By Michael E. Miller
By Allie Conti
By Keegan Hamilton and Francisco Alvarado
By Jake Rossen
By Allie Conti
By Kyle Swenson
By Chris Joseph
By Michael E. Miller
He exits the Starbucks at Federal Highway and Broward Boulevard on a warm Wednesday afternoon. Traffic slows, and drivers stretch their necks to get a better view. A woman in a red Toyota Camry slams on her brakes and rolls down her window. "Oh my God! Is that — " she squints and cocks her head. He gives her a gentle, confident wave.
Table after table of outdoor diners on Las Olas stop their conversations midsentence and look up as he passes. Some stare, forks still held to their lips, as if his mere presence has paused them. Whispers float out from behind menus.
At the Cheesecake Factory, employees push aside his Secret Service detail and follow him around in a buzzing crowd as he shakes hands with hostesses and astonished kitchen workers. A waitress cries out, "Aw, girl! I just touched Barack Obama!"
Fifteen minutes later, he's walking down Andrews Avenue. Passersby beep their car horns. Construction workers crammed into a passing truck gaze at the candidate as he crosses an intersection, their mouths open in stunned silence. He points at buildings he passes, nodding to members of his entourage.
When he enters the public library, a small crowd gathers in the lobby. Two women pushing strollers halt in their tracks when they see him. One mother reaches into the stroller and lifts out her toddler daughter. The candidate leans over and kisses the little girl on the forehead. Both women reach for their camera phones. "This is history, baby," the mother says to the confused toddler.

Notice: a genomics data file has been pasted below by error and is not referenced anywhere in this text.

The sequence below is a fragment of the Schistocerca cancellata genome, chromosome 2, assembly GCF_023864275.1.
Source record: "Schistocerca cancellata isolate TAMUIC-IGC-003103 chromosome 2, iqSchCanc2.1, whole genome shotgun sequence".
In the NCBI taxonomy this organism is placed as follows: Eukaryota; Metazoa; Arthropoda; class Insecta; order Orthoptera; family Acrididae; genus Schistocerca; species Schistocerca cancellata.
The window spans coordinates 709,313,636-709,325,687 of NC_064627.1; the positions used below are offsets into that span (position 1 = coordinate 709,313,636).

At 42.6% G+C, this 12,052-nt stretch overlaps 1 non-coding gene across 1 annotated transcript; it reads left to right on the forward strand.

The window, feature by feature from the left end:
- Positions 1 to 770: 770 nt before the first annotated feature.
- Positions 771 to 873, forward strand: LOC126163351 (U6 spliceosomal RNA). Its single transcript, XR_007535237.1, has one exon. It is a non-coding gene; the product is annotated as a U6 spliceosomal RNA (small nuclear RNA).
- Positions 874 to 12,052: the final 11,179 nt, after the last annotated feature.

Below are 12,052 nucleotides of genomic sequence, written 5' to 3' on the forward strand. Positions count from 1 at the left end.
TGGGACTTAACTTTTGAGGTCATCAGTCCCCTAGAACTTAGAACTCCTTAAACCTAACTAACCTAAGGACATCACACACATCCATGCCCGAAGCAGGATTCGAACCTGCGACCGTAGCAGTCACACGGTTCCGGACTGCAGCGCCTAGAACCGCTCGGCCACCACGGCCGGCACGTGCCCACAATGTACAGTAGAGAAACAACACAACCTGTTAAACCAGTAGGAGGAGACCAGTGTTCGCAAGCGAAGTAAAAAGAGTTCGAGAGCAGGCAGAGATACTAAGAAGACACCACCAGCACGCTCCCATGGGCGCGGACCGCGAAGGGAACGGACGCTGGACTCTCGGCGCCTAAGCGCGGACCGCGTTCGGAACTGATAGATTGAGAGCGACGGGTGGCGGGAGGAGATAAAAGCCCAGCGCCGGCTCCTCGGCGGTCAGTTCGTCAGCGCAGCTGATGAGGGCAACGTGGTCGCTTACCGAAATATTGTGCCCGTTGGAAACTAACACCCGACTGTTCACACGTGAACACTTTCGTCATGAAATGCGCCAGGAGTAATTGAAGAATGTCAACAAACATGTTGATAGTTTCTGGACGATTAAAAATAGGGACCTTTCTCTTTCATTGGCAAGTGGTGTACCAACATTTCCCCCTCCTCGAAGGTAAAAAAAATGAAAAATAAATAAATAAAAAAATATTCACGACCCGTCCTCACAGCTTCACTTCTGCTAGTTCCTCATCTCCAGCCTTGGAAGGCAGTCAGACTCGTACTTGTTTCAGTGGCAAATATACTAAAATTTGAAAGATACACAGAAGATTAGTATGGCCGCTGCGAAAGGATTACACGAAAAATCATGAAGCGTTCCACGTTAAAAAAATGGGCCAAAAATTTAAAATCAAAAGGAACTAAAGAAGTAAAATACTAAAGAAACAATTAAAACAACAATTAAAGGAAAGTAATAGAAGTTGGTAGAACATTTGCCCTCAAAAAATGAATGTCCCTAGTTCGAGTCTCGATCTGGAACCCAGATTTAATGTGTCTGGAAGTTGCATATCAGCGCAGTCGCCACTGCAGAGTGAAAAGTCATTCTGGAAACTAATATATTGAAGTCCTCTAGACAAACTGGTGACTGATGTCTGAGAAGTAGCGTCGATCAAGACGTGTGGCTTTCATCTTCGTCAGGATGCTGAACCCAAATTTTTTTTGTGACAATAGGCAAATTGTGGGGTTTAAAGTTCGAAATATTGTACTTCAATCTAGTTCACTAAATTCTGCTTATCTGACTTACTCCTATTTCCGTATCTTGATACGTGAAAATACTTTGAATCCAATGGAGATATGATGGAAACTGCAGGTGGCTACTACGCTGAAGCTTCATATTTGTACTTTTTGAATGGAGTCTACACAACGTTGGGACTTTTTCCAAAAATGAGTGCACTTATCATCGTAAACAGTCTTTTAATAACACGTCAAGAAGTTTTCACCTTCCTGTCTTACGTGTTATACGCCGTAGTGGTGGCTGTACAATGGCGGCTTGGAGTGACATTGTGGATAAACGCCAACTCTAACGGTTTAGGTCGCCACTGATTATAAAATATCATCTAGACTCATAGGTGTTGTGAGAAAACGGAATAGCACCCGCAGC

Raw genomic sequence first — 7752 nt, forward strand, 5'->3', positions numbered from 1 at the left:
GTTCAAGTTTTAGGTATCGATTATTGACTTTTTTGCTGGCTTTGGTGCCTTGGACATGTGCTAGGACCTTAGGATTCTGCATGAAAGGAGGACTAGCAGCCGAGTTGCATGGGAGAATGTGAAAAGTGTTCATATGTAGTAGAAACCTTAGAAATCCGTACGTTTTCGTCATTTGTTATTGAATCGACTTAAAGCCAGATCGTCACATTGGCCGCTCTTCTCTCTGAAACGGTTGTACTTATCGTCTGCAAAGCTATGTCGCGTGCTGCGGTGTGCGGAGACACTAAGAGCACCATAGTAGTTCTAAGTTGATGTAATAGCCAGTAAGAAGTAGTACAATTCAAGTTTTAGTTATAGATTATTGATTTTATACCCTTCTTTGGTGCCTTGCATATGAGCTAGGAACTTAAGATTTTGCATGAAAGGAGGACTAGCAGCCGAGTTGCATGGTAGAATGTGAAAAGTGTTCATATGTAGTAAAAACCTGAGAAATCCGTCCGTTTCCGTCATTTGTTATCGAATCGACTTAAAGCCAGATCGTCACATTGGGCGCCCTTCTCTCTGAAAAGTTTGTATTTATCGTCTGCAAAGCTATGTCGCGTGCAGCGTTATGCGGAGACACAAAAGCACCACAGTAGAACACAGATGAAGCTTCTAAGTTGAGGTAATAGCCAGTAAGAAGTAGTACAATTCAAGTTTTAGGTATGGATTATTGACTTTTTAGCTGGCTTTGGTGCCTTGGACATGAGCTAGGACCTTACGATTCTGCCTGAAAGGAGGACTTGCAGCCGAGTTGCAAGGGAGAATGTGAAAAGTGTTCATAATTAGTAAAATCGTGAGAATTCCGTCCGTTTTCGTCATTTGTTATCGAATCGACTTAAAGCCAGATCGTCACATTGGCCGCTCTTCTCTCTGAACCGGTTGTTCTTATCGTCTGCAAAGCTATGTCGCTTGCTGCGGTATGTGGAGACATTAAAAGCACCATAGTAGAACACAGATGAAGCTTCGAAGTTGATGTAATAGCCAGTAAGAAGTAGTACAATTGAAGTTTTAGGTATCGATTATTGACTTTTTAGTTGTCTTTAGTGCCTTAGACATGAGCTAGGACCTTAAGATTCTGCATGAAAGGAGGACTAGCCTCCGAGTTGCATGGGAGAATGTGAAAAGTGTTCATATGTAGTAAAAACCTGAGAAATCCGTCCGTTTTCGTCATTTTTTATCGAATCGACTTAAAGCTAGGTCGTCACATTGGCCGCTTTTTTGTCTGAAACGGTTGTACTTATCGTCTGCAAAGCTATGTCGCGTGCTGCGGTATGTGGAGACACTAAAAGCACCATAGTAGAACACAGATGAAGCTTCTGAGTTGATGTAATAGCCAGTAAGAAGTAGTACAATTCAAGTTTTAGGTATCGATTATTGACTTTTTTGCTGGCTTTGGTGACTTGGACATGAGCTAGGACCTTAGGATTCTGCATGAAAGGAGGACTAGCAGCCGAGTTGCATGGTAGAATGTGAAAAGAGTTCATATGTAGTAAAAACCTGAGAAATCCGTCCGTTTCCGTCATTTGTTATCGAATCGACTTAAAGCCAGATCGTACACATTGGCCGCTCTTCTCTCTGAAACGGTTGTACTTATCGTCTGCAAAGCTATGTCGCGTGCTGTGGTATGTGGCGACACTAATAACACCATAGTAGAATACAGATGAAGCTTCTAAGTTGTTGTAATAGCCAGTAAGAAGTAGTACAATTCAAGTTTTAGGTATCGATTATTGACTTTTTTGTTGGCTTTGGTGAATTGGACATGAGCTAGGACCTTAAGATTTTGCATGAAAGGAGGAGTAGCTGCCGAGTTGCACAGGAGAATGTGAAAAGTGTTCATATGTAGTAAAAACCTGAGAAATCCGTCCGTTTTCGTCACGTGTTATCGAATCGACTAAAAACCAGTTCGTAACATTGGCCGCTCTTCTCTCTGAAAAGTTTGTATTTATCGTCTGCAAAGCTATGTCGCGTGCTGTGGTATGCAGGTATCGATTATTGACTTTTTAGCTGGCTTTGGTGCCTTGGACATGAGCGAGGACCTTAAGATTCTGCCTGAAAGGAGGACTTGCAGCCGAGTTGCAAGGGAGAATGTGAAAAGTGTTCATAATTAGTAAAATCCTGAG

As Obama poses for photos, he purposely turns so that only his right side faces the lens. On the left, a slight but noticeable scar, long and thin, runs from his hairline to his temple next to his eye. Perhaps this is an imperfection a makeup artist usually conceals.
But doesn't the senator have a mole near his left nostril? And on this day, Obama's famous grin seems to gleam a bit less brightly than usual.
Still, it's his figure that's unmistakable — tall, lean, and straight-backed. Then there's the face — high forehead, jutting chin, prominent, low-sloping eyebrows. And those big ears. The image has inundated TV this election season.
Men call to him by name from across the room. A security guard performs an exaggerated double take. He replies with a thumbs-up, a wave, and a smile. A woman with gray hair and glasses cautiously approaches the candidate and extends her shaking hand. In a timid voice, she says, "Are you really him?"
He leans in toward her and in a deep, deliberate voice utters, "What do you think?"
Something sounds a bit off in his voice. Unfazed, the woman hands her camera phone to a friend and goes in for a bear hug. She thanks him, and he says, "You're welcome." And there it is again. Unmistakably, this Barack Obama has a Spanish accent.
Indeed, Gerardo Puisseaux was born in Cuba, with forebears of Haitian descent. He greets a visitor warmly in the reception area at the Hialeah studios of Spanish-language TV channel América TeVe. He's between takes of a sketch show, so he's in costume: a dark suit and a big mole plastered next to his left nostril. Sure, there are a few imperfections: the scar on the forehead, the smile, and a gold watch that dangles tackily from his right wrist. But these details do little to diminish that first impression: He doesn't just look like him. They just about share the same damned face.
Puisseaux says that when he's playing his doppelgänger, he thinks like Obama. Indeed, today there is something of a politician to his gait and mannerisms.
He's as casually intimate as a candidate on the campaign trail, prone to grab a knee, elbow, or shoulder warmly as he speaks. And he makes eye contact so intensely that you might suspect he's trying to gauge your soul or calculate your mortgage. Of course, these traits of intimacy were hallmarks of Latin-American culture before they were American political techniques.